During the solitary months and years spent writing a book, it can be easy to forget that it will—if you are lucky—live a social life. That your book might enter the imaginations and memories of its readers and thrive there, that your book might be crammed into pockets or backpacks and carried up mountains or to foreign countries, or that your book might be given by one person to another. Perhaps the aspects of authorship I cherish most are the glimpses I get of how my books are themselves carried, or are themselves given. When I sign books at readings, people frequently want their copies inscribed as gifts. Would you make this out to my mother, who loves mountains?... to my brother, who lives in Calcutta?... to my best friend, who is ill?... to my father, who is no longer able to walk as far as he would wish...? Several times I’ve been asked to inscribe books to young children who can’t yet read: We want to give this book to them now, so it’s waiting for them when they’re ready for it. These conversations with readers, and the stories that arise from this giving of gifts, are among the strongest of the forces that keep me writing.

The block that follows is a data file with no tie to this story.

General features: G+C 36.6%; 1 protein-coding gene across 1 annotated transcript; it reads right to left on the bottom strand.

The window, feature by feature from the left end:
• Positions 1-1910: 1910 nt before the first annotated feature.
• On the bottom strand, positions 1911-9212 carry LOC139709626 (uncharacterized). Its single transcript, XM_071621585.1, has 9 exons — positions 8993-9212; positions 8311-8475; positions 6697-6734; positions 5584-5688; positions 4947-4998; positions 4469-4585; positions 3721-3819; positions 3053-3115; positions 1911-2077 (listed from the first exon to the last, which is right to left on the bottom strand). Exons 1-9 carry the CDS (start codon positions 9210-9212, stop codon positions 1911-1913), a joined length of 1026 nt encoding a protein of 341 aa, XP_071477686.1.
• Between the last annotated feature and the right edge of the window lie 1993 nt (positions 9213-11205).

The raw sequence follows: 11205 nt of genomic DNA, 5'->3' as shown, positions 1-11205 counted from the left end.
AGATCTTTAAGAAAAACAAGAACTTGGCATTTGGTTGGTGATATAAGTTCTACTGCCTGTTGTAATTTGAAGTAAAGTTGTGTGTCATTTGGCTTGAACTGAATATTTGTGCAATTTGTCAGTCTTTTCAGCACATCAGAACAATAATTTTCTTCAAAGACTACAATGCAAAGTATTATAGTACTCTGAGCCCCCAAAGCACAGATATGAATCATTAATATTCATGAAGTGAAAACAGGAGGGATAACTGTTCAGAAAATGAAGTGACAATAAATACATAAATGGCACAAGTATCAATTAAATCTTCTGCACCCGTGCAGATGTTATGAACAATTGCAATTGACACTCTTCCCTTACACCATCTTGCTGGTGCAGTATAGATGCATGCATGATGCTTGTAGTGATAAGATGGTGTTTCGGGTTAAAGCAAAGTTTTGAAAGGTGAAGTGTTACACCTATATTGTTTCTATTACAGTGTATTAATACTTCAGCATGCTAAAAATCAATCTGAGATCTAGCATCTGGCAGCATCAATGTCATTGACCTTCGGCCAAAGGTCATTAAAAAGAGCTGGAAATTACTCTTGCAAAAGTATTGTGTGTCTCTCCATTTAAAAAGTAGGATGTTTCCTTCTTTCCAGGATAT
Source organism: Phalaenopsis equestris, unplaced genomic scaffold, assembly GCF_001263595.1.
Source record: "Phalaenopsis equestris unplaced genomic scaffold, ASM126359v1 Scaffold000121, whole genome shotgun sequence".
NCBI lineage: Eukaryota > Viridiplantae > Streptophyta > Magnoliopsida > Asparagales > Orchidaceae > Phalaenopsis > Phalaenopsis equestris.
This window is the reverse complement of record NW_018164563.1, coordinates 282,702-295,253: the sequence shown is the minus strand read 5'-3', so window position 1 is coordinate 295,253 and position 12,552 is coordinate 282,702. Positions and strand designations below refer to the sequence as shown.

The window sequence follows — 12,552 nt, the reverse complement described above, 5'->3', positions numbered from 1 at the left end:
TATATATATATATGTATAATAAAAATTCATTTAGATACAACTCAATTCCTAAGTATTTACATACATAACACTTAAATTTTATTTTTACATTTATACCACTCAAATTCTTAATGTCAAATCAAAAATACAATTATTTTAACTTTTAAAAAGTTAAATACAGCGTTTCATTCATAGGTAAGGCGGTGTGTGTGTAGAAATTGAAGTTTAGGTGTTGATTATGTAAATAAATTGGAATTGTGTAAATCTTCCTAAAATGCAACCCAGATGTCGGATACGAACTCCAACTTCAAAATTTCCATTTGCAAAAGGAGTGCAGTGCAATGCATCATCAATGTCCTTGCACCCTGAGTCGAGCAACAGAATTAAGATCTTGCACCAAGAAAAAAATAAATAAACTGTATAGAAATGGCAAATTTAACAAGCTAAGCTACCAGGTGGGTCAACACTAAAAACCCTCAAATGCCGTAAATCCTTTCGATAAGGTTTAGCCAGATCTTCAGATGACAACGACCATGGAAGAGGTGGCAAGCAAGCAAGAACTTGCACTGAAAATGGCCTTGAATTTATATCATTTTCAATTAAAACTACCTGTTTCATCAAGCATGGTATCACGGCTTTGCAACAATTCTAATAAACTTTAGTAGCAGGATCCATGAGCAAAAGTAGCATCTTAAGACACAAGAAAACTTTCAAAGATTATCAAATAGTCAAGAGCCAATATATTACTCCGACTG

- Robert MacFarlane, from his essay The Gifts of Reading. You can read the whole thing here.